By Lewis A. Lawson
The thesis of A Gorgon’s masks: the mummy in Thomas Mann’s Fiction will depend on 3 psychoanalytic ideas: Freud’s early paintings at the courting among the child and its mom and at the psychology of inventive construction, Annie Reich’s research of the grotesque-comic sublimation, and Edmund Bergler’s research of writer’s block. Mann’s difficulty of sexual anxiousness in past due early life is gifted because the defining second for his whole creative existence. within the throes of that trouble he incorporated a cartoon of a feminine as Gorgon in a publication that might now not get away his mother’s realize. yet to guard himself from being conquer through the Gorgon-mother’s stare he hired the grotesque-comic sublimation, hiding the mum determine in the back of fictional characters bodily appealing yet psychologically repellent, all of the whereas couching his fiction in an ironic tone that evoked humor, even though missing in humor the subtext may be. during this demeanour he might deny to himself that the mummy determine continuously lurked in his paintings, and through that denial deny that he was once a sufferer of oral regression. For, as Edmund Bergler argues, the artistic author who recognizes his oral dependency will necessarily succumb to writer’s block. Mann’s overdue paintings unearths that his safety opposed to the Gorgon is crumbling. In physician Faustus Mann portrays Adrian Leverk?hn as, eventually, the sufferer of oral regression; however the incontrovertible fact that Mann was once capable of compete the radical, regardless of serious actual sickness and mental misery, demonstrates that he himself used to be nonetheless protecting writer’s block at bay. In Confessions of Felix Krull: self belief guy, a story that he had deserted 40 years prior to, Mann was once eventually pressured to recognize that he was once depleted of inventive energy, yet now not of his capability for irony, brilliantly couching the positive go back of the repressed in ambiguity. This research may be of curiosity to basic readers who get pleasure from Mann’s narrative artwork, to scholars of Mann’s paintings, particularly its mental and mythological facets, and to scholars of the psychology of inventive creativity.
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Additional resources for A Gorgon's Mask: The Mother in Thomas Mann's Fiction (Psychoanalysis and Culture, 12)
At seventeen Herr Friedemann leaves school to begin a career in business. The supreme ambition of his life is now to reach the goal of peacefulness—his surname indicates his self-conception (and it recalls the 1896 letters of a Mann seeking peace). Thus Friedemann practices ingratiation and industry. The death of his mother, when he is twenty-one, does not really affect him, either with sadness or with Early Works 48 jubilation, for he had, by repressing the memory of his trauma, always defended himself against the physical presence which had caused it.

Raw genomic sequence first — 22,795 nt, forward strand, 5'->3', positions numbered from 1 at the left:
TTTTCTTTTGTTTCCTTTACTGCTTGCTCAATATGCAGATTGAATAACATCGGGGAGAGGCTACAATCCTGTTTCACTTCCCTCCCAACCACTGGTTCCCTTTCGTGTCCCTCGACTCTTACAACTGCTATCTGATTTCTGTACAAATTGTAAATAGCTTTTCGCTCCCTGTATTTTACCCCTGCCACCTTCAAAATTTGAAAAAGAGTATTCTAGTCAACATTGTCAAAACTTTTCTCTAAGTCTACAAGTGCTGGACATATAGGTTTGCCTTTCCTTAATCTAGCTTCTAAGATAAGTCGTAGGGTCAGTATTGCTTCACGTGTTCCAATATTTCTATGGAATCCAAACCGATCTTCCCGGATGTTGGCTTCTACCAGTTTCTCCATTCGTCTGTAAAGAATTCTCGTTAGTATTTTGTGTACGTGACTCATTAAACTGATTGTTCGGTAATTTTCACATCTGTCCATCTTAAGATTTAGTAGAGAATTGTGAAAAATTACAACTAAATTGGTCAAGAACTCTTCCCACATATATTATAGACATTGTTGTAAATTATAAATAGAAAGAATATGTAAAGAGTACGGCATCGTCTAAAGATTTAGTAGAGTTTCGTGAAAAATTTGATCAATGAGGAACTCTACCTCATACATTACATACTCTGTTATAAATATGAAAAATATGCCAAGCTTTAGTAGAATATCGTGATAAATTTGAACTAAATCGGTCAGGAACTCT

Naples was a prosperous provincial and municipal town still largely Greek in its culture, institutions, and population” (Hutton 1958: 11). Thus there were still many Gorgoneions in Naples and environs to catch Mann’s attention, in the Archeological Museum (De Caro 1994: 39) and at Pompeii (Brion: 199). At some point Mann must have unconsciously connected the Gorgoneions that he was seeing with the visage of the frowning or impassive maternal face so memorable from his childhood. It is possible, too, that Mann identified his mother with Medusa because of the effect that her stare had upon him.
The key words in the opening paragraph are “nurse” and “nourishing”. The “nurse” is a wet nurse, as the German word Amme indicates; she was hired because she was already nursing an infant of her own, thus capable of relieving Frau Consul Friedemann of the responsibility of breastfeeding Johannes. The translator of the first American publication of Early Works 45 the story, Herman George Scheffauer, bluntly begins, “It was the fault of the wet-nurse” (1928: 203). Although Mrs. Lowe-Porter translates Amme simply as “nurse”, she knew the meaning the word conveyed, for she supplied a reason for the daily beer-ration, “the beer which was needed for the milk” (Stories 3), the German text making no reference to milk.
A Gorgon's Mask: The Mother in Thomas Mann's Fiction (Psychoanalysis and Culture, 12) by Lewis A. Lawson